Wednesday, November 30, 2005

First San Diego shot

We got home last night, and I was exhausted. Today, I worked all day. Yet again... exhausted.

So I'll post one photo, just to share something for now. I didn't take the SLR. Instead, I took the new ELPH point-and-shoot camera. It has its limitations and certainly can't do what the SLR can, but it's very convenient.

Anyhow, I love night photos, but the ELPH can't do those terribly well. By bracing it on the railing of our hotel balcony, I was able to at least keep it steady (since I didn't have a tripod), and it gave me this shot (not too bad--just some digital "noise")...

Sunday, November 27, 2005

The fun continues

The bar mitzvah was great. More on that when I'm back at my computer (hard to do proper posts from the Palm).

Today, my cousin had a brunch at his house. It was great, and his sons (also my cousins, of course) are amazing kids.

For a short trip (we fly home Tuesday), this has been great.

Saturday, November 26, 2005

San Diego arrival

Well, we're here. We flew to San Diego tonight for a bar mitzvah tomorrow morning (actually, "this" morning, by now). Then we'll have a couple of days of sightseeing before heading home.

Now it's time for some sleep. When we get home, I'll post some photos.

Friday, November 25, 2005

Serious virus/worm threat

There are new computer viruses all the time, but this one sounds serious: Computer Worm Poses as E-Mail From FBI, CIA

From the article: An "e-mail claims the government has discovered you visiting 'illegal' Web sites and asks you to open an attachment to answer some official questions. If you do, your computer gets infected with malware that can disable security and firewall programs and blast out similar e-mails to contacts in your address book. It can also keep you from getting to computer security Web sites that might help fix the problem, and it may open your Windows computer to intruders who can steal your personal data."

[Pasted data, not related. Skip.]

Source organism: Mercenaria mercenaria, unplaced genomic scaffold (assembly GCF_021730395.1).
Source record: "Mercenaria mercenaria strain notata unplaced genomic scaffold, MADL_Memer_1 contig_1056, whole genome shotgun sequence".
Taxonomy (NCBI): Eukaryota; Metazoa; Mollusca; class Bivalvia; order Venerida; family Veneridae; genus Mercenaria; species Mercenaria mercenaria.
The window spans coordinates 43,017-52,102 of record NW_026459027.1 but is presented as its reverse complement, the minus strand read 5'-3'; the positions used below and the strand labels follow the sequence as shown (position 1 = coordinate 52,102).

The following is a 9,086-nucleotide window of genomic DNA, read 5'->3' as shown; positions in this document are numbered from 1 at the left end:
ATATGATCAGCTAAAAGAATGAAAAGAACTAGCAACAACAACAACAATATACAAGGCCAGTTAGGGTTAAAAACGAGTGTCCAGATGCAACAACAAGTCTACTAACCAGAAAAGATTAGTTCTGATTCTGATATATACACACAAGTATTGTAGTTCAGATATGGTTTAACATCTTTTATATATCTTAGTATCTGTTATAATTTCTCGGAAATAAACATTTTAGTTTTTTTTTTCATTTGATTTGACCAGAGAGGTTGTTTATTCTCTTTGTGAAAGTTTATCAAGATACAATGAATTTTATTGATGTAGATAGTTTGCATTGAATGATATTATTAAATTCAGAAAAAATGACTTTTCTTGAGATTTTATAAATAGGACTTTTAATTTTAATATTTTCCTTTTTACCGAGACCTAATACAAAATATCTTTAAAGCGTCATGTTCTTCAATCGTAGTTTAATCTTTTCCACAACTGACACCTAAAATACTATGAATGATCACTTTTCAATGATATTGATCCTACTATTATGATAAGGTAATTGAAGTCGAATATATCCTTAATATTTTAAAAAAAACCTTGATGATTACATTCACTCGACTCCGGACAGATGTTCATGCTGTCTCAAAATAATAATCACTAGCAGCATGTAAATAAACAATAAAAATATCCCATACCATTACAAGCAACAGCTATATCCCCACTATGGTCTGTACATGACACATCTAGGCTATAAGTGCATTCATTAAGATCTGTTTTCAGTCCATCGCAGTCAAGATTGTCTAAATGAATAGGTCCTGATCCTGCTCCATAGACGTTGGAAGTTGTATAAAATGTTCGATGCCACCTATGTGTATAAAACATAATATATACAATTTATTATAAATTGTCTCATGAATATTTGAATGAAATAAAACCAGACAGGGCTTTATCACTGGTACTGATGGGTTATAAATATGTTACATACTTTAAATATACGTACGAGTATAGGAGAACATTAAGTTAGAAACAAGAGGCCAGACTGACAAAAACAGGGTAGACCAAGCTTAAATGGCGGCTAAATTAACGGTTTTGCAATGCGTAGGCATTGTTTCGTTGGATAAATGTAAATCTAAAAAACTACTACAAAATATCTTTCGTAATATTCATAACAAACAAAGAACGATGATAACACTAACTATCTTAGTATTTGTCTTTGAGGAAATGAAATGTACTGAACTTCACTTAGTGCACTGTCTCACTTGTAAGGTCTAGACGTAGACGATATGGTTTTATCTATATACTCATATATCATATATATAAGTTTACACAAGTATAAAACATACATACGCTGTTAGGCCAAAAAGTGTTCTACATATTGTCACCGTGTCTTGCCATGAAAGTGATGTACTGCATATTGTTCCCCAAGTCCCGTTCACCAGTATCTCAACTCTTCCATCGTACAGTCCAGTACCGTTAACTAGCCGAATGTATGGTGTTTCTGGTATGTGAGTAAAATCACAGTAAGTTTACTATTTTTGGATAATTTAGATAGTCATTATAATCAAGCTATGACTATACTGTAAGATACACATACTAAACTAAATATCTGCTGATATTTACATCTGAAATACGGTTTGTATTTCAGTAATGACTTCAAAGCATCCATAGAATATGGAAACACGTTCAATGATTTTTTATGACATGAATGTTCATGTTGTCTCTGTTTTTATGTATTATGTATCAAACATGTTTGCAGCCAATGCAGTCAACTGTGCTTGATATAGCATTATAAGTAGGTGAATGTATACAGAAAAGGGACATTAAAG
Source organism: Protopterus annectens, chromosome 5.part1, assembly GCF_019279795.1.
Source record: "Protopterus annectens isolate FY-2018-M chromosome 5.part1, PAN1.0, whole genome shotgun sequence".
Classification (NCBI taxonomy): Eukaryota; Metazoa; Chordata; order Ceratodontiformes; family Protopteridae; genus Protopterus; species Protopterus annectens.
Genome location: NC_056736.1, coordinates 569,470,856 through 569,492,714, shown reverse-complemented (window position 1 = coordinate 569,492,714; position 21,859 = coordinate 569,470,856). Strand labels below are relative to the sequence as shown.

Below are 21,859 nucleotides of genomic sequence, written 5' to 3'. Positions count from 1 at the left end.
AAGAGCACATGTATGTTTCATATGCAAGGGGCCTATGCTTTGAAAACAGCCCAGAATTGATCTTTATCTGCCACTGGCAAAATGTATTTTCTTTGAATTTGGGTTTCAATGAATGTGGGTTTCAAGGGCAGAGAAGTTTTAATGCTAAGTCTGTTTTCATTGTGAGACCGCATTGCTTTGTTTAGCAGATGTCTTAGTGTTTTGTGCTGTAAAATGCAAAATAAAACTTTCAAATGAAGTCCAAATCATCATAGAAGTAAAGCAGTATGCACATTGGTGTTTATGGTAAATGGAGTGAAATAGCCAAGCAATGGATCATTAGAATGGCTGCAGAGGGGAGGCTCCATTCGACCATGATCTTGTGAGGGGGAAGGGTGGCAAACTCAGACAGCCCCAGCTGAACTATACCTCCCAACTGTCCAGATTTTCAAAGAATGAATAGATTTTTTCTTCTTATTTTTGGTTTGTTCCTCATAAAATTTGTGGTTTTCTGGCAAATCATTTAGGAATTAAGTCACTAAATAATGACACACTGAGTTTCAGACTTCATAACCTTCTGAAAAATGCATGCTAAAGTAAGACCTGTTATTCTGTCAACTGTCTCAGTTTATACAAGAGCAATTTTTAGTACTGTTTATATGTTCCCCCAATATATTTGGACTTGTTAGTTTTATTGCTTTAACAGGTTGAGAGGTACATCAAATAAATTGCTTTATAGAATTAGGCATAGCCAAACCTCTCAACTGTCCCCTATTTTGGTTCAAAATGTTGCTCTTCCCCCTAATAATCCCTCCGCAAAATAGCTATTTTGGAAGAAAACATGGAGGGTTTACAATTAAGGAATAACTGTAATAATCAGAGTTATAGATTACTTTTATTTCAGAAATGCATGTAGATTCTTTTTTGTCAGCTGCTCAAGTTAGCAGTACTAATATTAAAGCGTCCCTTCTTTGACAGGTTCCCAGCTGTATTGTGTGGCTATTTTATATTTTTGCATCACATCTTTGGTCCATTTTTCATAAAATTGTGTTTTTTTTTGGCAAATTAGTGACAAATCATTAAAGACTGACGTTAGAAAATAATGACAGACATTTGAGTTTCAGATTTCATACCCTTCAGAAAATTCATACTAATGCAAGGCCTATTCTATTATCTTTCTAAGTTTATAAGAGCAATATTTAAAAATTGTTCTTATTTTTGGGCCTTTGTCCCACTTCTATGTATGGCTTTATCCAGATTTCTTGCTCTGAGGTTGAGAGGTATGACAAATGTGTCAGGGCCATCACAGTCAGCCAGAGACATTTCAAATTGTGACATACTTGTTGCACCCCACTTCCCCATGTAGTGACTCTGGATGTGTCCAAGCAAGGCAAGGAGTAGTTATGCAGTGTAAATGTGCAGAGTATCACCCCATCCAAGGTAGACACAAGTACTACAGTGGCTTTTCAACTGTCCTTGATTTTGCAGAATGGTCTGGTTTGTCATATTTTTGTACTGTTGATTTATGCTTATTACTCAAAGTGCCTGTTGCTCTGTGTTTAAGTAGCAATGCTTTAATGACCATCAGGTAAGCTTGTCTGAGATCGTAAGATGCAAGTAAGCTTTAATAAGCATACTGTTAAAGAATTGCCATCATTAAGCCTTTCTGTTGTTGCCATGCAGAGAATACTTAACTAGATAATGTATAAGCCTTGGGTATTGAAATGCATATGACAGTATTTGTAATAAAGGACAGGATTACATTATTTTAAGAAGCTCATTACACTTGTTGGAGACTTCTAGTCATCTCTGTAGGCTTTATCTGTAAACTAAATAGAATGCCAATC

So be very careful, everyone! Trust me, if the government wants information from you, they don't need to send an e-mailed form.

Speaking of the government... the criminal penalties for this type of activity aren't sufficient. I really don't care if it's some 18 year-old kid who thinks it's a cool way to get credit card info and buy free stuff. Lives are ruined by this. I feel the same way about scam artists who rip off retirement savings (or CEOs who bankrupt their companies in the name of greed and have the same effect). They all deserve major prison time.

Want to distinguish them from people who use violence? Okay, violence is worse, but they may both be beyond the point at which we should say, "you don't deserve your freedom anymore." These crimes aren't the same as shooting someone, but I'm not in favor of giving discounts because the criminal didn't happen to use violence. If you think 6 months in jail and community service should be sufficient for the 18 year-old, ask the people whose financial lives are ruined, who can't retire for another 10 years (if ever) or whose families are in havoc because their finances have been ruined. Then get back to me on what's a fair punishment.

[End of rant]

Thursday, November 24, 2005


Marc and I had Thanksgiving dinner by ourselves this year. It's a long story why, but I really didn't mind. He's my best friend, and we had a lovely dinner together. Also, we could be casual, since no one else was here. No need to eat at the dining room table. Instead, we ate at the table in the sunroom.

Whether it's just the two of us celebrating the holiday or a whole crowd, Marc wasn't going to skimp. He got a fresh turkey and went to work. After being prepped, brined, stuffed and cooked, it looked like this...

Marc carved the turkey, and we each prepared a plate. With the turkey, Marc made gravy, stuffing (both in the turkey and extra in a side dish), green beans, sweet potatoes, baby potatoes and hot rolls (he also has hot buns, but that's something for another kind of post). I took this shot shortly after setting my plate down...

Yeah, it was pretty good. Our furry family members came to help us...

The girls offering Marc some help

Dodger waits under the table for something to come his way

The only problem with just two of us having this dinner is that we have TONS of food left over. For all we ate, this is all that Marc carved from the turkey...

Even with it limited to that, and with what we ate, there's still this much left before he carves up the rest of the bird...

So we have work to do tonight. A lot of food is getting vacuum sealed and put into the freezer downstairs!

Once that's done, I'm hoping for some dessert. (Well, actually, he made a pumpkin torte, but that's not the kind of dessert I meant, and you know it!) ;)

Wednesday, November 23, 2005

New toy